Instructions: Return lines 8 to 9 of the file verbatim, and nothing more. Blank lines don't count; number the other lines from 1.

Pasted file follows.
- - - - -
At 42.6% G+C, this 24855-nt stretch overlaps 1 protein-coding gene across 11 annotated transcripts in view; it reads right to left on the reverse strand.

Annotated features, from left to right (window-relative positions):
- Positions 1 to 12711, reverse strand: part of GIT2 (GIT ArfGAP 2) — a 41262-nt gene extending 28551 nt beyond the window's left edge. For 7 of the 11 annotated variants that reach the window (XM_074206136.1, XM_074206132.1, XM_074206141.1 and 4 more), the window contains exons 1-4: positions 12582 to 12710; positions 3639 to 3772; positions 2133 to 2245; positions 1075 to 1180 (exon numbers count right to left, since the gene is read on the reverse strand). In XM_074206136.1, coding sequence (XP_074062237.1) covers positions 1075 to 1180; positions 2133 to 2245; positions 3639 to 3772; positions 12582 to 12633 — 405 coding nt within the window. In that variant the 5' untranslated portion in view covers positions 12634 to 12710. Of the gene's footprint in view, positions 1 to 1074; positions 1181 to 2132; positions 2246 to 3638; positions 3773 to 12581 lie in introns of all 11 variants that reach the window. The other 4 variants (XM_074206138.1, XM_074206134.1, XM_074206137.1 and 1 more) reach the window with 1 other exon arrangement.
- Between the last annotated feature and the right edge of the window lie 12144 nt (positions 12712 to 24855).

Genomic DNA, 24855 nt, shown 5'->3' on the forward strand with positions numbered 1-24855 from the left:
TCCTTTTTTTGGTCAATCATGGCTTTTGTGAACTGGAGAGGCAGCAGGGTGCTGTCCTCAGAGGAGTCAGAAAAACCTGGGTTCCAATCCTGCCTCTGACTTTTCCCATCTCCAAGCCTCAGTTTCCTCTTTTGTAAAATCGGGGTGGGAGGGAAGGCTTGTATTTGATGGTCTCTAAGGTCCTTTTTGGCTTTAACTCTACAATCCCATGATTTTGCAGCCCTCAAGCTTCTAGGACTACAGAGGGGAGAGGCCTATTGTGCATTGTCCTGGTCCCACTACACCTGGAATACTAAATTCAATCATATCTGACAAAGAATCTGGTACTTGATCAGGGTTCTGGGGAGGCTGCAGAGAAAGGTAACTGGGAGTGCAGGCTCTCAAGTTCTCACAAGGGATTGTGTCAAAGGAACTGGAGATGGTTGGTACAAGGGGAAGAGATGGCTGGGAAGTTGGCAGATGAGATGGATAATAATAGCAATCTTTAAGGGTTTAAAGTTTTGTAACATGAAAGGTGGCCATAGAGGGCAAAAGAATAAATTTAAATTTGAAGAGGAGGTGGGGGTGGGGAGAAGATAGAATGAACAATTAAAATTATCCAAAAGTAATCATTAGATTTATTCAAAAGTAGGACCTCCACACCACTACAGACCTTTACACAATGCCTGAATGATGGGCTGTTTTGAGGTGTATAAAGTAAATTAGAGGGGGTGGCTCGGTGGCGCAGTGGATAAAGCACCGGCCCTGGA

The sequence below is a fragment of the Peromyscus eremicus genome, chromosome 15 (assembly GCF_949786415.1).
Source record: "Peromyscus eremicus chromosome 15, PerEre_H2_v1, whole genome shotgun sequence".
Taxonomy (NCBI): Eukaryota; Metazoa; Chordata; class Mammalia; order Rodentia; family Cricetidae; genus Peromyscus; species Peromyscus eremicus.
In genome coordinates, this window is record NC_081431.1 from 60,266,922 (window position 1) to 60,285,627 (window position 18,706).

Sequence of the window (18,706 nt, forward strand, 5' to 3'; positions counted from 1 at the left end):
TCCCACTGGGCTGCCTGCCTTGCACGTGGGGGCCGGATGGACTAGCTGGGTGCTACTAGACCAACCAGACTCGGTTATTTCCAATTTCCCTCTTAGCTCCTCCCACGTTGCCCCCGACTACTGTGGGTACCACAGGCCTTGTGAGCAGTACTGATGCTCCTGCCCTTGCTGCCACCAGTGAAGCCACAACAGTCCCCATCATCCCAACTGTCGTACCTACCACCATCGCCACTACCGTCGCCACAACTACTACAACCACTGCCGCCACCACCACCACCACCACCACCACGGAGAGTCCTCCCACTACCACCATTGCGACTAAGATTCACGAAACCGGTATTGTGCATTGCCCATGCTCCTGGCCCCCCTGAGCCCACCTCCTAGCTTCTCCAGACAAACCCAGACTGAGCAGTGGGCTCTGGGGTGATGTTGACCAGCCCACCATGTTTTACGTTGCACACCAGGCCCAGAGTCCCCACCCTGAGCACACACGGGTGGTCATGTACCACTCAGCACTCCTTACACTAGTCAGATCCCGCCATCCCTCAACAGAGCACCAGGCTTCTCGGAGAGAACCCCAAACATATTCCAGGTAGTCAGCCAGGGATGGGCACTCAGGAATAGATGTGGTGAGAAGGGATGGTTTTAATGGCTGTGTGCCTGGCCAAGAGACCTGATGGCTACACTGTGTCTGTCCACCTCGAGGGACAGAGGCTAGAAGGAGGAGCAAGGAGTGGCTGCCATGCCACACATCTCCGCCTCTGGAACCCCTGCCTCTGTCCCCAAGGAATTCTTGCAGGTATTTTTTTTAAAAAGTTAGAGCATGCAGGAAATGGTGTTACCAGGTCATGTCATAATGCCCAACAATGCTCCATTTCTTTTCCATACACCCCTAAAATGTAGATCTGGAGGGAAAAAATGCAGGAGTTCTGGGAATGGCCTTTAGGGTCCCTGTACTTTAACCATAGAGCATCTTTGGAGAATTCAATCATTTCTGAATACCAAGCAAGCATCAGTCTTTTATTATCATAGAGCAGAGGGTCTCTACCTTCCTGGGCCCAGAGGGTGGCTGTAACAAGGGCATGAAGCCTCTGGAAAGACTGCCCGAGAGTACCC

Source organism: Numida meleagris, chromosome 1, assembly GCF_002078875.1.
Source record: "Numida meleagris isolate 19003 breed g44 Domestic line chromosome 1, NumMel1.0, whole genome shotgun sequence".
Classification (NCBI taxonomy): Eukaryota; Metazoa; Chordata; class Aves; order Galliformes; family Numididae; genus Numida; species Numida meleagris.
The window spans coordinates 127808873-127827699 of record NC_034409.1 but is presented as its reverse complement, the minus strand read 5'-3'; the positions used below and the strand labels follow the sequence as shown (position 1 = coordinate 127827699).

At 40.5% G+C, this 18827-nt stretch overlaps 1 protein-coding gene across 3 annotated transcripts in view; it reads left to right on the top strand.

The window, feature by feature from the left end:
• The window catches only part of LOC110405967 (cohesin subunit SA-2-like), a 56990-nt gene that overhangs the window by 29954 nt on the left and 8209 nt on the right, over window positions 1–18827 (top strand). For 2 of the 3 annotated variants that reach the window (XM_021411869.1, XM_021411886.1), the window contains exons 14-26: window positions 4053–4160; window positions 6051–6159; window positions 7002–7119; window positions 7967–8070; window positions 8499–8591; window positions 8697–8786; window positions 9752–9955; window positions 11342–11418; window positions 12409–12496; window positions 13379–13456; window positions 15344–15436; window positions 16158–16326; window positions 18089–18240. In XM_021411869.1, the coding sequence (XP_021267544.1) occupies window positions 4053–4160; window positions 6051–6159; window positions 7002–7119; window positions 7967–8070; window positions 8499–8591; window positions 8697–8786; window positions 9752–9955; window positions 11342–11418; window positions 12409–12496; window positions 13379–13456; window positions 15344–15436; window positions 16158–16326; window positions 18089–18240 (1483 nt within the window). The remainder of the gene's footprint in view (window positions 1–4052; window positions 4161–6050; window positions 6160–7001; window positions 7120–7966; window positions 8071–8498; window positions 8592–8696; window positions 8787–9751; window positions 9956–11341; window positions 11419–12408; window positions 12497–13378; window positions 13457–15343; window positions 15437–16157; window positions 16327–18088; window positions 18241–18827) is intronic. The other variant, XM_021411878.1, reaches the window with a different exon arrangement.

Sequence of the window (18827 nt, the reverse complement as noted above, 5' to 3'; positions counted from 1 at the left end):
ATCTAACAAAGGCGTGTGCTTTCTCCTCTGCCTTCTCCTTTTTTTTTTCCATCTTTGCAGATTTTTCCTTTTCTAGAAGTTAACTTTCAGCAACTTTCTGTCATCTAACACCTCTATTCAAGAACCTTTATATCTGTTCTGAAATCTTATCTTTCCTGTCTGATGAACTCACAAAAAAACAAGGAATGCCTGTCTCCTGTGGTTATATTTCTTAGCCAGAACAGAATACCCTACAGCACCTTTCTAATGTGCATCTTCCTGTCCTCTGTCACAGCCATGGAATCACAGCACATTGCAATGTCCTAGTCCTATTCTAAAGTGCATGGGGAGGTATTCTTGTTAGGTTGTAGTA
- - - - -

Source record: "Peromyscus eremicus chromosome 15, PerEre_H2_v1, whole genome shotgun sequence".
Taxonomy (NCBI): Eukaryota; Metazoa; Chordata; class Mammalia; order Rodentia; family Cricetidae; genus Peromyscus; species Peromyscus eremicus.